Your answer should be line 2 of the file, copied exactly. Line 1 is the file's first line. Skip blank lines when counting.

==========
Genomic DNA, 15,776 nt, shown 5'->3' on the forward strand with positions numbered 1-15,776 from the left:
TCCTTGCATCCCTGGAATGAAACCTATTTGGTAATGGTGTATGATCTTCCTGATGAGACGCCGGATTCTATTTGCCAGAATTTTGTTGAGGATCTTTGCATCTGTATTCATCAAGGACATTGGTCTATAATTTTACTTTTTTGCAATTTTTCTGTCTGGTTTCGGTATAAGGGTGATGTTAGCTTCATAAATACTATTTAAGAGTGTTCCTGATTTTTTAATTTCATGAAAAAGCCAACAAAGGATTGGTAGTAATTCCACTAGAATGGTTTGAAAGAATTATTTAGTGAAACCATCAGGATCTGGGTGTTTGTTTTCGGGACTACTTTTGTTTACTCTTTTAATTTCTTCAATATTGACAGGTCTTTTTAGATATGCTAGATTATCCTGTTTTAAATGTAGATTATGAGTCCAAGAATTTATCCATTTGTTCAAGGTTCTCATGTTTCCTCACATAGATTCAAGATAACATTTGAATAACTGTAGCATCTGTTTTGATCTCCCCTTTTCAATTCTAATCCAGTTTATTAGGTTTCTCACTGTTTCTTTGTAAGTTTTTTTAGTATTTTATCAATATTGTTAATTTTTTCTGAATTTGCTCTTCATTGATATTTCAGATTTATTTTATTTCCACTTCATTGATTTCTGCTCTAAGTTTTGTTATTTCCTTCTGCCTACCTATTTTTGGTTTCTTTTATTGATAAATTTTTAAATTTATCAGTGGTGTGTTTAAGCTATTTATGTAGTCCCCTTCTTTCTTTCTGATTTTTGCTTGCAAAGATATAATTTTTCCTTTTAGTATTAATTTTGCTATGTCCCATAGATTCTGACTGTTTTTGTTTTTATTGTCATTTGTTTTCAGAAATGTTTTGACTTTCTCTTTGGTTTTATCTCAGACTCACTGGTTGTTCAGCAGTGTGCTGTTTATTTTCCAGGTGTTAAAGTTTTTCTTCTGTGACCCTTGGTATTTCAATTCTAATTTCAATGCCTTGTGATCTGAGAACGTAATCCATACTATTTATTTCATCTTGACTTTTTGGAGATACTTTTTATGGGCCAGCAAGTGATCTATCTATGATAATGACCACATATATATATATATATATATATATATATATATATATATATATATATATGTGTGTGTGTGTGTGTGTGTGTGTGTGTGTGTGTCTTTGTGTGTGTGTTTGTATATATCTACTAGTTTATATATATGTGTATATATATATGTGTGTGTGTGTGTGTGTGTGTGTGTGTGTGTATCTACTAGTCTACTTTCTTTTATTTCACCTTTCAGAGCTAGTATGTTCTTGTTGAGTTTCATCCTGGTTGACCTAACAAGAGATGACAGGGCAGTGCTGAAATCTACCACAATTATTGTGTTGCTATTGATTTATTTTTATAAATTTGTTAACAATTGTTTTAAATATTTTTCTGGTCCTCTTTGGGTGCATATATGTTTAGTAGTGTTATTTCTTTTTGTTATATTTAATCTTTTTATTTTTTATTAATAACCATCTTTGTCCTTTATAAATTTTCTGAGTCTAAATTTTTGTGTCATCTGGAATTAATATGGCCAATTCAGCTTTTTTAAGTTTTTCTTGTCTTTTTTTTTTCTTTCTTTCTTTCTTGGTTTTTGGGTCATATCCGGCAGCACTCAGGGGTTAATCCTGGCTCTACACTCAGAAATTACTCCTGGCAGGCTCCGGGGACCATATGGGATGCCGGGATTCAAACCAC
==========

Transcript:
TCCTTGCATCCCTGGAATGAAACCTATTTGGTAATGGTGTATGATCTTCCTGATGAGACGCCGGATTCTATTTGCCAGAATTTTGTTGAGGATCTTTGCATCTGTATTCATCAAGGACATTGGTCTATAATTTTACTTTTTTGCAATTTTTCTGTCTGGTTTCGGTATAAGGGTGATGTTAGCTTCATAAATACTATTTAAGAGTGTTCCTGATTTTTTAATTTCATGAAAAAGCCAACAAAGGATTGGTAGTAATTCCACTAGAATGGTTTGAAAGAATTATTTAGTGAAACCATCAGGATCTGGGTGTTTGTTTTCGGGACTACTTTTGTTTACTCTTTTAATTTCTTCAATATTGACAGGTCTTTTTAGATATGCTAGATTATCCTGTTTTAAATGTAGATTATGAGTCCAAGAATTTATCCATTTGTTCAAGGTTCTCATGTTTCCTCACATAGATTCAAGATAACATTTGAATAACTGTAGCATCTGTTTTGATCTCCCCTTTTCAATTCTAATCCAGTTTATTAGGTTTCTCACTGTTTCTTTGTAAGTTTTTTTAGTATTTTATCAATATTGTTAATTTTTTCTGAATTTGCTCTTCATTGATATTTCAGATTTATTTTATTTCCACTTCATTGATTTCTGCTCTAAGTTTTGTTATTTCCTTCTGCCTACCTATTTTTGGTTTCTTTTATTGATAAATTTTTAAATTTATCAGTGGTGTGTTTAAGCTATTTATGTAGTCCCCTTCTTTCTTTCTGATTTTTGCTTGCAAAGATATAATTTTTCCTTTTAGTATTAATTTTGCTATGTCCCATAGATTCTGACTGTTTTTGTTTTTATTGTCATTTGTTTTCAGAAATGTTTTGACTTTCTCTTTGGTTTTATCTCAGACTCACTGGTTGTTCAGCAGTGTGCTGTTTATTTTCCAGGTGTTAAAGTTTTTCTTCTGTGACCCTTGGTATTTCAATTCTAATTTCAATGCCTTGTGATCTGAGAACGTAATCCATACTATTTATTTCATCTTGACTTTTTGGAGATACTTTTTATGGGCCAGCAAGTGATCTATCTATGATAATGACCACATATATATATATATATATATATATATATATATATATATATATATATATGTGTGTGTGTGTGTGTGTGTGTGTGTGTGTGTGTCTTTGTGTGTGTGTTTGTATATATCTACTAGTTTATATATATGTGTATATATATATGTGTGTGTGTGTGTGTGTGTGTGTGTGTGTGTATCTACTAGTCTACTTTCTTTTATTTCACCTTTCAGAGCTAGTATGTTCTTGTTGAGTTTCATCCTGGTTGACCTAACAAGAGATGACAGGGCAGTGCTGAAATCTACCACAATTATTGTGTTGCTATTGATTTATTTTTATAAATTTGTTAACAATTGTTTTAAATATTTTTCTGGTCCTCTTTGGGTGCATATATGTTTAGTAGTGTTATTTCTTTTTGTTATATTTAATCTTTTTATTTTTTATTAATAACCATCTTTGTCCTTTATAAATTTTCTGAGTCTAAATTTTTGTGTCATCTGGAATTAATATGGCCAATTCAGCTTTTTTAAGTTTTTCTTGTCTTTTTTTTTTCTTTCTTTCTTTCTTGGTTTTTGGGTCATATCCGGCAGCACTCAGGGGTTAATCCTGGCTCTACACTCAGAAATTACTCCTGGCAGGCTCCGGGGACCATATGGGATGCCGGGATTCAAACCAC